Poznan Karolin power station

From Global Energy Monitor

Poznan Karolin power station is a 285-megawatt (MW) coal-fired power station in Główna, Poznań, Wielkopolskie Province, Poland.[1]


The map below shows the location of the power station in Główna, Poznań, Wielkopolskie Province, Poland.

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The Poznan Karolin power station is a cogeneration plant that was originally commissioned with a 55 MW unit in 1985, with two more units added in the 1990s as the electricity demand in the region increased. Operated by Dalkia Poznan ZEC SA, the plant provides electricity and heating to Poznan, Flamingo, Kozieglowy, and Swarzędz.[1]

In the early 2000s, one of the boilers was converted to a biomass-burner, converting 19.3% of the plant's fuel to a renewable source.[2] The cost of replacing the boiler in the Poznan Karolin plant was 70 million Euros; it was the first instance of a cogeneration plant boiler transitioning entirely to biomass in Poland.[3]

In 2020, the plant was awarded 20 industrial, modern, burners to continue reducing emissions and increasing energy efficiency.[4]

Project Details

  • Sponsor: Veolia Polska SA
  • Parent company: Veolia Group
  • Location: Główna, Poznań, Wielkopolskie Province, Poland
  • Coordinates: 52.4364, 16.9887 (exact)
  • Coal type: Bituminous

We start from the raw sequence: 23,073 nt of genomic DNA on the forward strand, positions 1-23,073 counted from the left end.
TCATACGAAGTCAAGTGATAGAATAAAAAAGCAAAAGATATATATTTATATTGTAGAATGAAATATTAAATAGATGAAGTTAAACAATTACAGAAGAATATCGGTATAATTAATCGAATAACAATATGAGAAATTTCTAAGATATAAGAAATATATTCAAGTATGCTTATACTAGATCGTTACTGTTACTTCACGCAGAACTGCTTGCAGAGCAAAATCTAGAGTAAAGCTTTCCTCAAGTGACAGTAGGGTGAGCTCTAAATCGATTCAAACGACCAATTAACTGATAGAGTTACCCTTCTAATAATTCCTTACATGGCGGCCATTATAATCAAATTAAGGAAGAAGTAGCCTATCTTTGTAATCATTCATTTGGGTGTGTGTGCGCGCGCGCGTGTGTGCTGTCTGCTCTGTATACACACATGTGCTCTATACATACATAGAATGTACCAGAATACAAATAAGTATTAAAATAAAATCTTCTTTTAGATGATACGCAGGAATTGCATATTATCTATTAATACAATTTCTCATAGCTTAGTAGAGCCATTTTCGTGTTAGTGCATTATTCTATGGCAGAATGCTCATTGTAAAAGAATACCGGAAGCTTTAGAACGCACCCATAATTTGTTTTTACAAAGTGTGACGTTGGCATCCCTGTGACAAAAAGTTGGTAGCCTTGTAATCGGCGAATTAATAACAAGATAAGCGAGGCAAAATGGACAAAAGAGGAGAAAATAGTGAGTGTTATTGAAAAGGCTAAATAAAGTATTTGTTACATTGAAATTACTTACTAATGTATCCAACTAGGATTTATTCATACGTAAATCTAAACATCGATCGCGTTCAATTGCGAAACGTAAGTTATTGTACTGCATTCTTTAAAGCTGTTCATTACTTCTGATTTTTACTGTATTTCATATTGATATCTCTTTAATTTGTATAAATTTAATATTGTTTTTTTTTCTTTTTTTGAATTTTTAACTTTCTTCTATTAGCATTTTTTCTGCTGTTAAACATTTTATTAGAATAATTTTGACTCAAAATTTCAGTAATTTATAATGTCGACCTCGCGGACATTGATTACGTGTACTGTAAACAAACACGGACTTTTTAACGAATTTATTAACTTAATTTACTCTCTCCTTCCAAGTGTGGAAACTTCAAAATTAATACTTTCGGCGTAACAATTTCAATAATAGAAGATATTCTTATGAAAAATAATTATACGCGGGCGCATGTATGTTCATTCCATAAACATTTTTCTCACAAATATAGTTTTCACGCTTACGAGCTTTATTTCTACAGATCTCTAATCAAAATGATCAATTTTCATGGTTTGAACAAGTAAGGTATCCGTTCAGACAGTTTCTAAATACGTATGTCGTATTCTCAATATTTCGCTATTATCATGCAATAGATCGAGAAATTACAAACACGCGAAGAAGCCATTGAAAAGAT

• Coal source:
  • Gross generating capacity (operating): 285 MW
    • Unit 1: Coal-fired subcritical, 55 MW (start-up in 1985)
    • Unit 2: Coal-fired subcritical, 100 MW (start-up in 1991)
    • Unit 3: Coal-fired subcritical, 130 MW (start-up in 1998)
  • Number of employees: 515 (in 2009)[1]

Articles and Resources


  1. 1.0 1.1 1.2 "Dalkia Poznan Karolin CHP Power Plant Poland - GEO". globalenergyobservatory.org. Retrieved 2021-07-05.
  2. "Cities of Łódź & Poznań - Poland". Veolia. Retrieved 2021-07-05.
  3. "Veolia Energia Poznań – Wikipedia, wolna encyklopedia". pl.wikipedia.org (in polski). Retrieved 2021-07-05.
  4. "Modernization of Karolin Power Heating Plant | E&M Combustion". Quemadores industriales-gas-gasoil-biomasa-calderas. 2020-02-18. Retrieved 2021-07-05.

Wikipedia also has an article on the Poznan Karolin Power Station. This article may use content from the Wikipedia article under the terms of the GFDL.